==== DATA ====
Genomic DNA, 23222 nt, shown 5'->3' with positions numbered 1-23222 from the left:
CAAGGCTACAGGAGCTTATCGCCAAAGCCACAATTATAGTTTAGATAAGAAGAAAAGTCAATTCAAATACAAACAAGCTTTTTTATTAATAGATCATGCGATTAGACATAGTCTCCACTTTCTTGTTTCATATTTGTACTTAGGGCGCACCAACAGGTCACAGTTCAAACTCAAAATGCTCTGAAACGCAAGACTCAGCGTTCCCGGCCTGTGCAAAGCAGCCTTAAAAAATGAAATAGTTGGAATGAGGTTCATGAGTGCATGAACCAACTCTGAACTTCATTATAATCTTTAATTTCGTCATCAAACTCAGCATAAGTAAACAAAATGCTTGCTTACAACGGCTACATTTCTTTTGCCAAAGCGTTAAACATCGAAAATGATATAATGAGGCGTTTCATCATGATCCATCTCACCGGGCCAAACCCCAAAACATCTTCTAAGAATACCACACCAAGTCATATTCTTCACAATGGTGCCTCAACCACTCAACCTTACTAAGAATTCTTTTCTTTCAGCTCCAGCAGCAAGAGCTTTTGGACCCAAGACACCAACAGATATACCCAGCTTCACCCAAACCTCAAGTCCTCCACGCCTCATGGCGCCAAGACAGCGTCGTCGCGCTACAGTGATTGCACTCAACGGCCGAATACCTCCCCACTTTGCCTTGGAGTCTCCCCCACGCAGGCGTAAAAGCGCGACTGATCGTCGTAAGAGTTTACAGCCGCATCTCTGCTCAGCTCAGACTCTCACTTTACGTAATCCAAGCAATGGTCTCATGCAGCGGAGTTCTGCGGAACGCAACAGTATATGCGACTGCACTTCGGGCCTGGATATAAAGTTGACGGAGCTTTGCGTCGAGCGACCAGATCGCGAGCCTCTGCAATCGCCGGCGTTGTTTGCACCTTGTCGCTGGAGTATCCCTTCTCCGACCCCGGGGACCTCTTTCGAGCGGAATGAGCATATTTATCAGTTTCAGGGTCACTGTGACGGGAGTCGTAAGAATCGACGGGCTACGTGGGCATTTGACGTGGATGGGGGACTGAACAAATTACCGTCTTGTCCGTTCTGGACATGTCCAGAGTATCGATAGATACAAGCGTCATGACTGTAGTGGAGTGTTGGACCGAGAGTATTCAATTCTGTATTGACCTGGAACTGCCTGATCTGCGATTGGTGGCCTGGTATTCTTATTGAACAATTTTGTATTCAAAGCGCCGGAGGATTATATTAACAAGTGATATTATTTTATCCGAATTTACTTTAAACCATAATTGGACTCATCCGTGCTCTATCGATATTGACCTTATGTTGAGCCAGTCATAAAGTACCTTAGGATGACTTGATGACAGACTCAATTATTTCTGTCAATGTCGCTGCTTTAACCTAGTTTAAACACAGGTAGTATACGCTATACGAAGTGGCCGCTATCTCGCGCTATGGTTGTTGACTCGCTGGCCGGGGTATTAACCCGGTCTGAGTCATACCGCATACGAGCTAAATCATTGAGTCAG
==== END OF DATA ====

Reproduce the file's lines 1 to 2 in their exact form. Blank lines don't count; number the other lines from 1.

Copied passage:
Genomic DNA, 23222 nt, shown 5'->3' with positions numbered 1-23222 from the left:
CAAGGCTACAGGAGCTTATCGCCAAAGCCACAATTATAGTTTAGATAAGAAGAAAAGTCAATTCAAATACAAACAAGCTTTTTTATTAATAGATCATGCGATTAGACATAGTCTCCACTTTCTTGTTTCATATTTGTACTTAGGGCGCACCAACAGGTCACAGTTCAAACTCAAAATGCTCTGAAACGCAAGACTCAGCGTTCCCGGCCTGTGCAAAGCAGCCTTAAAAAATGAAATAGTTGGAATGAGGTTCATGAGTGCATGAACCAACTCTGAACTTCATTATAATCTTTAATTTCGTCATCAAACTCAGCATAAGTAAACAAAATGCTTGCTTACAACGGCTACATTTCTTTTGCCAAAGCGTTAAACATCGAAAATGATATAATGAGGCGTTTCATCATGATCCATCTCACCGGGCCAAACCCCAAAACATCTTCTAAGAATACCACACCAAGTCATATTCTTCACAATGGTGCCTCAACCACTCAACCTTACTAAGAATTCTTTTCTTTCAGCTCCAGCAGCAAGAGCTTTTGGACCCAAGACACCAACAGATATACCCAGCTTCACCCAAACCTCAAGTCCTCCACGCCTCATGGCGCCAAGACAGCGTCGTCGCGCTACAGTGATTGCACTCAACGGCCGAATACCTCCCCACTTTGCCTTGGAGTCTCCCCCACGCAGGCGTAAAAGCGCGACTGATCGTCGTAAGAGTTTACAGCCGCATCTCTGCTCAGCTCAGACTCTCACTTTACGTAATCCAAGCAATGGTCTCATGCAGCGGAGTTCTGCGGAACGCAACAGTATATGCGACTGCACTTCGGGCCTGGATATAAAGTTGACGGAGCTTTGCGTCGAGCGACCAGATCGCGAGCCTCTGCAATCGCCGGCGTTGTTTGCACCTTGTCGCTGGAGTATCCCTTCTCCGACCCCGGGGACCTCTTTCGAGCGGAATGAGCATATTTATCAGTTTCAGGGTCACTGTGACGGGAGTCGTAAGAATCGACGGGCTACGTGGGCATTTGACGTGGATGGGGGACTGAACAAATTACCGTCTTGTCCGTTCTGGACATGTCCAGAGTATCGATAGATACAAGCGTCATGACTGTAGTGGAGTGTTGGACCGAGAGTATTCAATTCTGTATTGACCTGGAACTGCCTGATCTGCGATTGGTGGCCTGGTATTCTTATTGAACAATTTTGTATTCAAAGCGCCGGAGGATTATATTAACAAGTGATATTATTTTATCCGAATTTACTTTAAACCATAATTGGACTCATCCGTGCTCTATCGATATTGACCTTATGTTGAGCCAGTCATAAAGTACCTTAGGATGACTTGATGACAGACTCAATTATTTCTGTCAATGTCGCTGCTTTAACCTAGTTTAAACACAGGTAGTATACGCTATACGAAGTGGCCGCTATCTCGCGCTATGGTTGTTGACTCGCTGGCCGGGGTATTAACCCGGTCTGAGTCATACCGCATACGAGCTAAATCATTGAGTCAG